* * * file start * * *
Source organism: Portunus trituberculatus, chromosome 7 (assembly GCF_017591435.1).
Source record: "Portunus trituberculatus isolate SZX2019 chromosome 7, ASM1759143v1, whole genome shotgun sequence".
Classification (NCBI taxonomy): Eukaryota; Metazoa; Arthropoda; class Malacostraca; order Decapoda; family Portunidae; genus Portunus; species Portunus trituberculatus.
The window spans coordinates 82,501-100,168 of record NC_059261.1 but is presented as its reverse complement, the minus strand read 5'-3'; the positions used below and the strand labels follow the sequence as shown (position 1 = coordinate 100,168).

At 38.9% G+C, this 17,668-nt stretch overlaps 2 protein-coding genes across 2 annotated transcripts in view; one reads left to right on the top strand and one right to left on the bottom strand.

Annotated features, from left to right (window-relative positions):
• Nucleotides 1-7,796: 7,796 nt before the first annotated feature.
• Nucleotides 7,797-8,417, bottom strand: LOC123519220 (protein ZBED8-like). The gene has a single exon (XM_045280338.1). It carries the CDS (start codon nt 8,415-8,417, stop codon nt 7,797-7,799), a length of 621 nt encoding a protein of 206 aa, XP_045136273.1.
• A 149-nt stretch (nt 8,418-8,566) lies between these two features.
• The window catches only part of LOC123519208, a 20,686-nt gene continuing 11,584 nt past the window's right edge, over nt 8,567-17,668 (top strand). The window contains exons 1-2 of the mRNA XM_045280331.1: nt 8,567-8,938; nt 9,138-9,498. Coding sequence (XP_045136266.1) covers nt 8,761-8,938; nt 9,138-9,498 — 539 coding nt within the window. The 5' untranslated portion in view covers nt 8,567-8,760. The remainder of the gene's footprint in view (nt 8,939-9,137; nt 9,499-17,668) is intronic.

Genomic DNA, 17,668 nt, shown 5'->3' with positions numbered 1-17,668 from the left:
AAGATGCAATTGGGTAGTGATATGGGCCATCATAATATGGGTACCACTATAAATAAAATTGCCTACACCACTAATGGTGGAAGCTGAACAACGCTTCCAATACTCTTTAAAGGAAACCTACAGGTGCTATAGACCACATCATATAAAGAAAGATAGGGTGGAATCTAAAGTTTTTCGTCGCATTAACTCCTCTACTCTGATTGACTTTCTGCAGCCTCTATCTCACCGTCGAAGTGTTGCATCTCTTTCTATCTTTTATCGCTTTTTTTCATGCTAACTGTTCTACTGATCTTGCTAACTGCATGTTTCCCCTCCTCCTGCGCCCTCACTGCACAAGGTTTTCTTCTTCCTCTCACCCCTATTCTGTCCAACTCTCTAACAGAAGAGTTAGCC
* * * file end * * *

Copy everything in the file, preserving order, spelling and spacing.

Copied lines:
Source organism: Portunus trituberculatus, chromosome 7 (assembly GCF_017591435.1).
Source record: "Portunus trituberculatus isolate SZX2019 chromosome 7, ASM1759143v1, whole genome shotgun sequence".
Classification (NCBI taxonomy): Eukaryota; Metazoa; Arthropoda; class Malacostraca; order Decapoda; family Portunidae; genus Portunus; species Portunus trituberculatus.
The window spans coordinates 82,501-100,168 of record NC_059261.1 but is presented as its reverse complement, the minus strand read 5'-3'; the positions used below and the strand labels follow the sequence as shown (position 1 = coordinate 100,168).

At 38.9% G+C, this 17,668-nt stretch overlaps 2 protein-coding genes across 2 annotated transcripts in view; one reads left to right on the top strand and one right to left on the bottom strand.

Annotated features, from left to right (window-relative positions):
• Nucleotides 1-7,796: 7,796 nt before the first annotated feature.
• Nucleotides 7,797-8,417, bottom strand: LOC123519220 (protein ZBED8-like). The gene has a single exon (XM_045280338.1). It carries the CDS (start codon nt 8,415-8,417, stop codon nt 7,797-7,799), a length of 621 nt encoding a protein of 206 aa, XP_045136273.1.
• A 149-nt stretch (nt 8,418-8,566) lies between these two features.
• The window catches only part of LOC123519208, a 20,686-nt gene continuing 11,584 nt past the window's right edge, over nt 8,567-17,668 (top strand). The window contains exons 1-2 of the mRNA XM_045280331.1: nt 8,567-8,938; nt 9,138-9,498. Coding sequence (XP_045136266.1) covers nt 8,761-8,938; nt 9,138-9,498 — 539 coding nt within the window. The 5' untranslated portion in view covers nt 8,567-8,760. The remainder of the gene's footprint in view (nt 8,939-9,137; nt 9,499-17,668) is intronic.

Genomic DNA, 17,668 nt, shown 5'->3' with positions numbered 1-17,668 from the left:
AAGATGCAATTGGGTAGTGATATGGGCCATCATAATATGGGTACCACTATAAATAAAATTGCCTACACCACTAATGGTGGAAGCTGAACAACGCTTCCAATACTCTTTAAAGGAAACCTACAGGTGCTATAGACCACATCATATAAAGAAAGATAGGGTGGAATCTAAAGTTTTTCGTCGCATTAACTCCTCTACTCTGATTGACTTTCTGCAGCCTCTATCTCACCGTCGAAGTGTTGCATCTCTTTCTATCTTTTATCGCTTTTTTTCATGCTAACTGTTCTACTGATCTTGCTAACTGCATGTTTCCCCTCCTCCTGCGCCCTCACTGCACAAGGTTTTCTTCTTCCTCTCACCCCTATTCTGTCCAACTCTCTAACAGAAGAGTTAGCC